I will be honest and admit that amendment 18 is probably not the most important amendment to the bill that we will consider—although it might be the most important amendment that we consider today. I trust ISEA to have formed its view in the light of experience. Many of the amendments that we will consider today are aimed at ensuring the successful implementation of legislation whose principles we all agree on. The duty that amendment 18 would place on authorities is not onerous and overly bureaucratic, and it is difficult to imagine a situation in which it would not be in a host authority's interests to hear from professionals in the home authority. I press amendment 18.


The Convener: : The question is, that amendment 18 be agreed to. Are we agreed?


Members: : No.


The Convener: : There will be a division.


: For

Baker, Claire (Mid Scotland and Fife) (Lab)
Macintosh, Ken (Eastwood) (Lab)
Smith, Elizabeth (Mid Scotland and Fife) (Con)
Smith, Margaret (Edinburgh West) (LD)
Whitefield, Karen (Airdrie and Shotts) (Lab)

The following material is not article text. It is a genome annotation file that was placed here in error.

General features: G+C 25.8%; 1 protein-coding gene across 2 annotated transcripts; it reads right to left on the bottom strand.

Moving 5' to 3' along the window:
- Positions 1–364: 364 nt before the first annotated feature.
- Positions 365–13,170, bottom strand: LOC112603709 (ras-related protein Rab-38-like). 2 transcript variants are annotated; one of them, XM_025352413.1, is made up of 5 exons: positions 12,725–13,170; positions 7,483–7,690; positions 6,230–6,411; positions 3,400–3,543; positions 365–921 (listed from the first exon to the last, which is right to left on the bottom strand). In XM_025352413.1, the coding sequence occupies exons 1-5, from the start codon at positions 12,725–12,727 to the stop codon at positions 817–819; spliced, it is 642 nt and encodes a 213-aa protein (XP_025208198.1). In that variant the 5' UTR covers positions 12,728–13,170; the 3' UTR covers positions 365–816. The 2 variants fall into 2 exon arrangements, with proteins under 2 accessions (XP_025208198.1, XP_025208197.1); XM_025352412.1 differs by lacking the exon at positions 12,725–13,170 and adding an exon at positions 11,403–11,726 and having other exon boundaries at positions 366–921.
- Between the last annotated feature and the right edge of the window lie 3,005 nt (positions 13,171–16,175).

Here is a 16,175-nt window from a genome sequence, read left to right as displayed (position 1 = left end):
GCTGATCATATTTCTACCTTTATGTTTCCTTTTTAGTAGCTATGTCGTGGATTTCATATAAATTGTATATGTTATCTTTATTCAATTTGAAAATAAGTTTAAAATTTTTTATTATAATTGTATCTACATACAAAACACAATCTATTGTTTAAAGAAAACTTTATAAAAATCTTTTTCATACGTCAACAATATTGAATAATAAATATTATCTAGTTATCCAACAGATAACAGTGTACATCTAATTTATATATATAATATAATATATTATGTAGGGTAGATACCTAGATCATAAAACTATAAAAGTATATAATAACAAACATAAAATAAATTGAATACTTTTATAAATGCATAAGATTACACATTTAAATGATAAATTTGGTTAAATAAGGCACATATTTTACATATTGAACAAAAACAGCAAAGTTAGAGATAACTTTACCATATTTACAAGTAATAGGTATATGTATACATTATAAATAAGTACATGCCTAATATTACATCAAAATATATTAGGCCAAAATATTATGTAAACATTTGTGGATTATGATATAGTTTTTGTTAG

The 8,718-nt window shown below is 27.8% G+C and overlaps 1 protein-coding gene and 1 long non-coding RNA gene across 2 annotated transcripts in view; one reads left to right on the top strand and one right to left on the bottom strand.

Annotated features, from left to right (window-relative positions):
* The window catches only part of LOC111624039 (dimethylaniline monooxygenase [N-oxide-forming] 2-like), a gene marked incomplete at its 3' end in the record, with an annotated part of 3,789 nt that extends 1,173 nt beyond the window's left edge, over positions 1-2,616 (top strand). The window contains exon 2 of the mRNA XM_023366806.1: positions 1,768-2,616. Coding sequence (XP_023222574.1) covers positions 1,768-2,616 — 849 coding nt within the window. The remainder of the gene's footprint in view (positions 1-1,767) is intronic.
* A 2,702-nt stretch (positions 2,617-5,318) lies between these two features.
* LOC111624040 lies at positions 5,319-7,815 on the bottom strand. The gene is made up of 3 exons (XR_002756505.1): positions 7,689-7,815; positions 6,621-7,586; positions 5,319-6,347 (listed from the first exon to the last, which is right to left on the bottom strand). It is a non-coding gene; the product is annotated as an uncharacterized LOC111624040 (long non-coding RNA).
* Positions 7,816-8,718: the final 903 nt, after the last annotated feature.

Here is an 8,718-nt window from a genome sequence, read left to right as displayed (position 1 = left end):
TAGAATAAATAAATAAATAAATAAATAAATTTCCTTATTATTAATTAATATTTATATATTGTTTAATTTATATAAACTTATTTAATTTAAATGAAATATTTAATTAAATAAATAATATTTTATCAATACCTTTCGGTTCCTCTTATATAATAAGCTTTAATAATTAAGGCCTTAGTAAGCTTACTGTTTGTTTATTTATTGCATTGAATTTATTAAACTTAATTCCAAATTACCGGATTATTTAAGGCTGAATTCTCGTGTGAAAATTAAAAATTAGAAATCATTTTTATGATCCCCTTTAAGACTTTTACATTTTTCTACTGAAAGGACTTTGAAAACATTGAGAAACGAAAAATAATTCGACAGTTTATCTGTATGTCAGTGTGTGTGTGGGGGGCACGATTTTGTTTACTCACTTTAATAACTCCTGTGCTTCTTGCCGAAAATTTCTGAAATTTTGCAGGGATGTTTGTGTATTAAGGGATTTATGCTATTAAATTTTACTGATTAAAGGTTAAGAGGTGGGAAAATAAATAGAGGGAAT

Against

Campbell, Aileen (South of Scotland) (SNP)
Gibson, Kenneth (Cunninghame North) (SNP)
McKelvie, Christina (Central Scotland) (SNP)


The Convener: : The result of the division is: For 5, Against 3, Abstentions 0.


: Amendment 18 agreed to.


The Convener: : We move on to group 2. Amendment 1, in the name of the minister, is grouped with amendments 2 to 4.


Adam Ingram: : I carefully considered all the amendments that were suggested in evidence to the committee, and I acknowledge that some suggestions will help to improve and strengthen the legislation.

One suggestion was that the Additional Support Needs Tribunals for Scotland should be able to consider all placing request appeals in respect of a place at a special school. The collective purpose of amendments 1 to 4 is therefore to allow all placing request appeals in respect of a place in a special school to be heard by the tribunal. That will include placing request appeals that concern places in public, independent and grant-aided special schools in Scotland, as well as places in special schools in England, Wales or Northern Ireland. An appeal regarding the refusal of such a placing request can be made only once in a 12-month period. The tribunal will have the power to confirm or overturn the authority's decision and specify when, as a result of a successful placing request, the child should commence at the specified school.